Here’s a little fact for you all- this is a prologue - made especially as a little taster treat before we hit with issue 1. These pages won’t actually be in issue 1 - so here they are in all their glory .
Say hello to your next favorite comic.
- peter: my name's peter quill, but you might know me by another name
- korath: what?
- peter: *whips on sunglasses* bert macklin, fbi
FIGHT FIGHT FIGHT FIGHT
On your left
Well, I know what I’m seeing.
This weekend is also Free Comic Book Day and Star Wars day two days prior o_0 Best. Weekend. Ever.
"There is always some madness in love. But there is also always some reason in madness."
Every time I see Jimmy Fallon keep a straight face I get so excited and relieved it’s like seeing a toddler walk down stairs without falling like God I didn’t think he had it but he’s okay.
"Does this mall have a Lego Store?"
things Matt Fraction asked the crowd today (via wraparoundcurl)
"Lying on the floor, curled up—this is why I no longer believe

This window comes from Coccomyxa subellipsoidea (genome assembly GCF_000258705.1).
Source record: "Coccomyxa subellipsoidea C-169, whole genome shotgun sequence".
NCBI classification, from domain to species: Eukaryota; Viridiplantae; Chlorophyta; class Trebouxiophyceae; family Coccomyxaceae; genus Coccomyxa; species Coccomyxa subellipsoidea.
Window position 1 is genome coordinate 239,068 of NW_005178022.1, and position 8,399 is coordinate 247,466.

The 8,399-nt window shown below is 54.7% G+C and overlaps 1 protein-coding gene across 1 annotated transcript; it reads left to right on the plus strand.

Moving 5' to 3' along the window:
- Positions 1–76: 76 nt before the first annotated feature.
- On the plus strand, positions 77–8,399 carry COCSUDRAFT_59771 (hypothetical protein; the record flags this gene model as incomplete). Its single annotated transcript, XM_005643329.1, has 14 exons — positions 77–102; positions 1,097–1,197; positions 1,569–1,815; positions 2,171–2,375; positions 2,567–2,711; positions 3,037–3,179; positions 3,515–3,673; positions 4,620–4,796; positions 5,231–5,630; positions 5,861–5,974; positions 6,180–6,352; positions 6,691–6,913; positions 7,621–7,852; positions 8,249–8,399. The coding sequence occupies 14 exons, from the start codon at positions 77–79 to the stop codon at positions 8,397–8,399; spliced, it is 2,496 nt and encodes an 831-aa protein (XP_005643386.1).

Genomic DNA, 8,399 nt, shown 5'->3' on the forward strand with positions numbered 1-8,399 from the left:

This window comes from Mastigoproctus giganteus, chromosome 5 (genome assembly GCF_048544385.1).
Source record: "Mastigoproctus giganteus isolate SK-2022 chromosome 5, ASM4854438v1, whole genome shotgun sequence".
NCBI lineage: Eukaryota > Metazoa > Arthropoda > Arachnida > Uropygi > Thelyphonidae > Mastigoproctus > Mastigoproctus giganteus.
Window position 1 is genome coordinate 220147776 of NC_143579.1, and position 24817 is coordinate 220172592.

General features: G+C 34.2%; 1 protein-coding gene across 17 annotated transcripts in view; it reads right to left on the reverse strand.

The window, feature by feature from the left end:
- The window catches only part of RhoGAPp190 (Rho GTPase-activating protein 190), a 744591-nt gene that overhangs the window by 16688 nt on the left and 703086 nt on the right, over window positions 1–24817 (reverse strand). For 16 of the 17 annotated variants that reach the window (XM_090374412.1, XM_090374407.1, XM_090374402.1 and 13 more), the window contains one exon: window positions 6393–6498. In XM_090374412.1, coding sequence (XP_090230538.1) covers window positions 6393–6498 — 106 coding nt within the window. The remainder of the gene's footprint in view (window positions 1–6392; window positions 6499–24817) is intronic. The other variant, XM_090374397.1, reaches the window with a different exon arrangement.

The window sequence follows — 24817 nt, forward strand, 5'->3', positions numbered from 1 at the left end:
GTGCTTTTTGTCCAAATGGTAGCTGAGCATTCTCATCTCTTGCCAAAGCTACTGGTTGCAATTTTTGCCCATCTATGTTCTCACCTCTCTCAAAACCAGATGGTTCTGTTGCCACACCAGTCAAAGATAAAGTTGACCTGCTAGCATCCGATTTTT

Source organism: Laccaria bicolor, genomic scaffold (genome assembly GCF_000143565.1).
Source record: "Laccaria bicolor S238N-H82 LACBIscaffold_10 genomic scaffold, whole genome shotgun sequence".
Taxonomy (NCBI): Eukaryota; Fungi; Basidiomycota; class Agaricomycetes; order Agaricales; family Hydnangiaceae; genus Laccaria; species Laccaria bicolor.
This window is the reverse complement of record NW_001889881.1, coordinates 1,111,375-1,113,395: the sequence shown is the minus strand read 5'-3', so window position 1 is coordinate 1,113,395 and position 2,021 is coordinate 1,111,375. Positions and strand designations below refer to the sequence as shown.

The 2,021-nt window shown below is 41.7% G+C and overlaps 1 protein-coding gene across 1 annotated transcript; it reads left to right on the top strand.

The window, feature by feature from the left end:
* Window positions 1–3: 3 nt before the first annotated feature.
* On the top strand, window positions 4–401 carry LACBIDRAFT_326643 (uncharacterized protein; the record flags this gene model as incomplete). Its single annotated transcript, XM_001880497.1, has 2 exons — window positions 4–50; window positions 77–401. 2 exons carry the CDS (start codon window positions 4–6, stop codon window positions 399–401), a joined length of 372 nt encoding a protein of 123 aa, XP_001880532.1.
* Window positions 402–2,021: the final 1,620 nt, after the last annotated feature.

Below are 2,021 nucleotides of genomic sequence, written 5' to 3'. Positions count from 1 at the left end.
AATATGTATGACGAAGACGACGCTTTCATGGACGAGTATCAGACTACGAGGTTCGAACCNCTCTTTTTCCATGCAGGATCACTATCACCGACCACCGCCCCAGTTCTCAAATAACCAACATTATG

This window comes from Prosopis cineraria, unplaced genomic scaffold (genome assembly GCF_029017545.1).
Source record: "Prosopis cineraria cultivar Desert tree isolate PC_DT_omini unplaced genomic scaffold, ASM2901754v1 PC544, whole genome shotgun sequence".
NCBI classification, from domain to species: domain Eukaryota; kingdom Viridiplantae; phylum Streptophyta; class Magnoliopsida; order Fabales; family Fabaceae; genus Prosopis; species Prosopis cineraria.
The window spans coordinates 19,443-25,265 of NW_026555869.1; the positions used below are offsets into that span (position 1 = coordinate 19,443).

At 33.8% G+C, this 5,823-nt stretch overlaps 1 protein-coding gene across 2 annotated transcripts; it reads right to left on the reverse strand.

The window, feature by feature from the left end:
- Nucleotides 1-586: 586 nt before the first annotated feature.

in epiphanies, in profound revelations, because how stupid is the one I’m having: don’t want to die? How inane, “realizing” the
thing you always knew, from your first breath, that you’d prefer to
live, to see the people you love? What sort of pointless realization is that?"
Jess Walter, “The Financial Lives of the Poets”
"So I make one phone call, and just like that, we’re eating pizza
at 6:30. What is this world? You tap seven abstract figures onto a
piece of plastic thin as a billfold, hold that plastic device to your
head, use your lungs and vocal cords to indicate more abstractions, and in thirty minutes, a guy pulls up in a 2,000-pound machine made on an island on the other side of the world, fueled by viscous liquid made from the rotting corpses of dead organisms pulled from the desert on yet another side of the world and you give this man a few sheets of green paper representing the abstract wealth of your home nation, and he gives you a perfectly reasonable facsimile of one of the staples of the diet of a people from yet another
Jess Walter, “The Financial Lives of the Poets,”